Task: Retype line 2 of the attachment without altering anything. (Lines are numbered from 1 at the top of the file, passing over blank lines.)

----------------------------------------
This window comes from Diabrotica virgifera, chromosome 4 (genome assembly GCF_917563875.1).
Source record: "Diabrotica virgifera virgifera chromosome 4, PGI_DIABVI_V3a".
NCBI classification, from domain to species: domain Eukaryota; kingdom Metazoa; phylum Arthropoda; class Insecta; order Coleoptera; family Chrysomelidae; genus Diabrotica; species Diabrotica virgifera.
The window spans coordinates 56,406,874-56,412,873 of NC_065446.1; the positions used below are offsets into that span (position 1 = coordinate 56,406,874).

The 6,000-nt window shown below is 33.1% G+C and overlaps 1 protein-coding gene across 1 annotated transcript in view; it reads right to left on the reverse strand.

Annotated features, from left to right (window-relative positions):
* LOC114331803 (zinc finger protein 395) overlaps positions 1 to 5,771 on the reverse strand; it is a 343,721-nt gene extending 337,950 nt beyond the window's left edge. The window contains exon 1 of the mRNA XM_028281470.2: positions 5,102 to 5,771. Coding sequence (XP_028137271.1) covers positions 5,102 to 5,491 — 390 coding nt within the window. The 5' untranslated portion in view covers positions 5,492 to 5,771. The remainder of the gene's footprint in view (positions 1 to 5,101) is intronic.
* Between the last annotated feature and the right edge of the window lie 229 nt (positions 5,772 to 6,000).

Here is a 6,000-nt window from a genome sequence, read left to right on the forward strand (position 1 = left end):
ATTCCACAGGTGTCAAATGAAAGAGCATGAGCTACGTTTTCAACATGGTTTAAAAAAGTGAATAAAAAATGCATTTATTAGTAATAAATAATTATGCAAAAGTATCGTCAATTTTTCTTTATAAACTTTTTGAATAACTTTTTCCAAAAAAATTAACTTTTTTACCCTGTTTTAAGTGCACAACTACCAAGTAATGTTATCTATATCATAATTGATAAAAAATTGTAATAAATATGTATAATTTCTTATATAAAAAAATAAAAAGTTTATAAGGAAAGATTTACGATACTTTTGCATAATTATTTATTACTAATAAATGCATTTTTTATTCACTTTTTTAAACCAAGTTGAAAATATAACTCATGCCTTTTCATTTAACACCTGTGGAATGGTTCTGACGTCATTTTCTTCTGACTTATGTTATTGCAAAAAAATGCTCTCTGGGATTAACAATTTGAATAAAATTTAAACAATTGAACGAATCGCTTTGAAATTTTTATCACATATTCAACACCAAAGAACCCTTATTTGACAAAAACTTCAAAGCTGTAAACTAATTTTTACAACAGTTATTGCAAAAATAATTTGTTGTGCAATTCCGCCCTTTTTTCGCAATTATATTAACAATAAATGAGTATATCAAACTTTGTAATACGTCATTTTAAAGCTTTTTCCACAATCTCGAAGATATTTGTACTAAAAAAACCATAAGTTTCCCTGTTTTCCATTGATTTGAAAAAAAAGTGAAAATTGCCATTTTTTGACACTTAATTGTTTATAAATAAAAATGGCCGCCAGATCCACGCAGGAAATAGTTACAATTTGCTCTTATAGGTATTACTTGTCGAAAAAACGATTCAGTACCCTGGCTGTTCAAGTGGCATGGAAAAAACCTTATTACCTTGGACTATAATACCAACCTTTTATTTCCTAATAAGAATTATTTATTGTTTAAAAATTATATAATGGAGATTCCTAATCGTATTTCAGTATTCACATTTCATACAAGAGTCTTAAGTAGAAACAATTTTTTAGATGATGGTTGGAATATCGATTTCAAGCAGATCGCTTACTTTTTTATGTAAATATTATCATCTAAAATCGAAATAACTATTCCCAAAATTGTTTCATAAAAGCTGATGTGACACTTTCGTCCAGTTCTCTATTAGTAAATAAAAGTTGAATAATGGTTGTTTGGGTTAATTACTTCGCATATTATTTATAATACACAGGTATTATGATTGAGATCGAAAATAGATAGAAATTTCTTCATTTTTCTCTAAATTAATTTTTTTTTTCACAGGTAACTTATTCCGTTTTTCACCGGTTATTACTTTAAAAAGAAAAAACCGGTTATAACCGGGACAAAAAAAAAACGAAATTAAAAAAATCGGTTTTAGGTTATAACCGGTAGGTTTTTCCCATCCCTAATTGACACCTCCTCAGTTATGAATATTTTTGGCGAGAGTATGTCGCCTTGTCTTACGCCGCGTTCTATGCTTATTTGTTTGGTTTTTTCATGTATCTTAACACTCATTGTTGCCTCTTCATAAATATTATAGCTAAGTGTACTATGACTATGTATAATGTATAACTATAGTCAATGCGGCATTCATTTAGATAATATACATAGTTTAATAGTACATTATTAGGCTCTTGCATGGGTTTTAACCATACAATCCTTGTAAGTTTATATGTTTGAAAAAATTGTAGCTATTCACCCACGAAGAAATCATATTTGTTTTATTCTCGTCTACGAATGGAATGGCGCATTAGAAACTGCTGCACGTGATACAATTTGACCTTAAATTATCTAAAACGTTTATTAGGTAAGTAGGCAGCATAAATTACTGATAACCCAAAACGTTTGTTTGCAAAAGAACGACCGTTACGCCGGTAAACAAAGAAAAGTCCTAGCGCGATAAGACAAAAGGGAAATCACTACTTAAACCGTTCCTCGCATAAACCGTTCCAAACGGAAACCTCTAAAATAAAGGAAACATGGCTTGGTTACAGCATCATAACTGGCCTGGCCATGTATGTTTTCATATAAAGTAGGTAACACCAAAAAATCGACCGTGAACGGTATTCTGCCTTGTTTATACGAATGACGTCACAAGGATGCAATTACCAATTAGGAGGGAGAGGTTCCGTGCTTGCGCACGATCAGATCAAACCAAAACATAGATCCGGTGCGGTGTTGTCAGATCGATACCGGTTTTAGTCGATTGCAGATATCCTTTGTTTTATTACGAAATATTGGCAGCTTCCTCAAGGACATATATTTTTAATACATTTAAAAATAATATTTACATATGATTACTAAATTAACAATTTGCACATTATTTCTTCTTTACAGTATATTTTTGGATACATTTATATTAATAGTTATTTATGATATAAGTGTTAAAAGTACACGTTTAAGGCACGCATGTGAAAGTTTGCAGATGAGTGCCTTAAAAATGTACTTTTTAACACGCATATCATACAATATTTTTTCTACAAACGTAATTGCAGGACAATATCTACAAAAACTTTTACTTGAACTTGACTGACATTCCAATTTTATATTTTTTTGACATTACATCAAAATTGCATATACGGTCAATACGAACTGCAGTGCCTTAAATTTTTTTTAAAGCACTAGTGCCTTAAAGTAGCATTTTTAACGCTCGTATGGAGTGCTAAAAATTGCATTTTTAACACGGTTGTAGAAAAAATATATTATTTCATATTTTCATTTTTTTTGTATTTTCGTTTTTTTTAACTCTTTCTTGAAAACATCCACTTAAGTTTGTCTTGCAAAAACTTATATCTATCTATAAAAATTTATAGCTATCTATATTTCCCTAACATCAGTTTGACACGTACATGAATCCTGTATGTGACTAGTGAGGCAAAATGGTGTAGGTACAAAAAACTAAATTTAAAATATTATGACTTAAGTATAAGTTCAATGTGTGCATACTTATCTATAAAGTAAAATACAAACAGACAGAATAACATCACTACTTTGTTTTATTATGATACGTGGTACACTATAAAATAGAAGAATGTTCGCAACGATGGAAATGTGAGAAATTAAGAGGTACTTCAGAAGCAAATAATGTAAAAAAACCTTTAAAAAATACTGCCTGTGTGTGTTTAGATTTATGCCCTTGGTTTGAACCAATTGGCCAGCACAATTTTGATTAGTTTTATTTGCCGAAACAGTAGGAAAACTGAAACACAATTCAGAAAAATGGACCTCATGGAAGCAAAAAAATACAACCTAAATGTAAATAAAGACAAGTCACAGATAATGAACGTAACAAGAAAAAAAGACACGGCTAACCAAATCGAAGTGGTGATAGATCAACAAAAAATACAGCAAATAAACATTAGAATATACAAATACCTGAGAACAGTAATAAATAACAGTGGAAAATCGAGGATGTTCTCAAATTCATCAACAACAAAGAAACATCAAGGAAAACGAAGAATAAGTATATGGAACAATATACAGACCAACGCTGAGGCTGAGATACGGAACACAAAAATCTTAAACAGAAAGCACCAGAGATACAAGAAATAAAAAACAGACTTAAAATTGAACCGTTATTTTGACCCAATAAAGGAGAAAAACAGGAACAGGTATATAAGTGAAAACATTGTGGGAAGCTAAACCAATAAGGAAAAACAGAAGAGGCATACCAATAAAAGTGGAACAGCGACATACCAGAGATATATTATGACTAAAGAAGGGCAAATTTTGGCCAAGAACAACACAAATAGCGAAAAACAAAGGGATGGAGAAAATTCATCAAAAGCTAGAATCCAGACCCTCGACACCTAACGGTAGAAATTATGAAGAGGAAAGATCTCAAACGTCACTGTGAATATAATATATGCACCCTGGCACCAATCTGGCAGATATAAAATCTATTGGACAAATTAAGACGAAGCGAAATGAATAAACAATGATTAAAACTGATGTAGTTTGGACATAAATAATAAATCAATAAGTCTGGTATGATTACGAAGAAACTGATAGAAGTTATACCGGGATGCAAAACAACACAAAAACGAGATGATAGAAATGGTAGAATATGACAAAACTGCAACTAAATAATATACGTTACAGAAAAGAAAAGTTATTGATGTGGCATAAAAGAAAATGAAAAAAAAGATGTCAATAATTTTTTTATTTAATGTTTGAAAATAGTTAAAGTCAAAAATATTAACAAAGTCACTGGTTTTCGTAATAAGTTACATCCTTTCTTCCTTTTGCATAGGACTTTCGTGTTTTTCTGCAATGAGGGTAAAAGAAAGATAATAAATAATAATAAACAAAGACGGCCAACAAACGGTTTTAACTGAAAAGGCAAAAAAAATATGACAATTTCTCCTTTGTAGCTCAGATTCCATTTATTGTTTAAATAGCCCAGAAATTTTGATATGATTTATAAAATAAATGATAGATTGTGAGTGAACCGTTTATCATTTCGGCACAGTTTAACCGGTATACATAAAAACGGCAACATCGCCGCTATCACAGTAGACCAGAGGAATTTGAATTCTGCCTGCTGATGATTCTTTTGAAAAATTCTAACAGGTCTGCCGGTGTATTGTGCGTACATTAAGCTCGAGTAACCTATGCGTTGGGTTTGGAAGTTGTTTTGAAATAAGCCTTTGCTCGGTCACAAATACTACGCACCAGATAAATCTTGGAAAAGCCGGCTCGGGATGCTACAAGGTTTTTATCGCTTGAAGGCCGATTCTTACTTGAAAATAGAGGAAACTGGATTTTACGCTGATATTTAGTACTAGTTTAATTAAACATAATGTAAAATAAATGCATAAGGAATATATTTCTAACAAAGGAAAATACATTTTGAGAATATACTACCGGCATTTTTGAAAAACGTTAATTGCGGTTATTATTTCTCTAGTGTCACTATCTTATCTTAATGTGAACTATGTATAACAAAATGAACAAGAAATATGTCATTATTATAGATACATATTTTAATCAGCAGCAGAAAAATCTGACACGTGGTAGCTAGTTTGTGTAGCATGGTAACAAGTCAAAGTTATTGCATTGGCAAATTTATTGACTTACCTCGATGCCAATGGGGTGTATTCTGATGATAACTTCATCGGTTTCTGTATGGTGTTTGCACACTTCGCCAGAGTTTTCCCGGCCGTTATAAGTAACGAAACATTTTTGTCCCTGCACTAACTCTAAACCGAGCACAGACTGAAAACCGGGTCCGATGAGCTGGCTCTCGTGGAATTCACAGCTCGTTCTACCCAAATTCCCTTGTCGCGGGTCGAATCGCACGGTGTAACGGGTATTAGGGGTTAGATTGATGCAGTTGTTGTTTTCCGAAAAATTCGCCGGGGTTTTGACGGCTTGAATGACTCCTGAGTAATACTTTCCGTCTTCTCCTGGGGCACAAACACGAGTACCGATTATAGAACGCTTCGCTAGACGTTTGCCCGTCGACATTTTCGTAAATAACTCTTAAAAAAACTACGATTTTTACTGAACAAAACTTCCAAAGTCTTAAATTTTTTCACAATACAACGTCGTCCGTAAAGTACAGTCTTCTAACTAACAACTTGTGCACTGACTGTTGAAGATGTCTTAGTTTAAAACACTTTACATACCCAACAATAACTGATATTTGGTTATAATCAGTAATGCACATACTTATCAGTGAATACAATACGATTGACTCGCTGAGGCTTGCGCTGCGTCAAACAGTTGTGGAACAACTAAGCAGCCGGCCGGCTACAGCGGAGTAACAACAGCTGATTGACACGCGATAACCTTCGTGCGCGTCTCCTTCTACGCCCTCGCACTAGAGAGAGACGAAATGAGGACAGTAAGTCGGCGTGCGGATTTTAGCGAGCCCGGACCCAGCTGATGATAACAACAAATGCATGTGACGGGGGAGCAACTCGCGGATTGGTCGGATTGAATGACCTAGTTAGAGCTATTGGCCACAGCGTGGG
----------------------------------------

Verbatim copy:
Source record: "Diabrotica virgifera virgifera chromosome 4, PGI_DIABVI_V3a".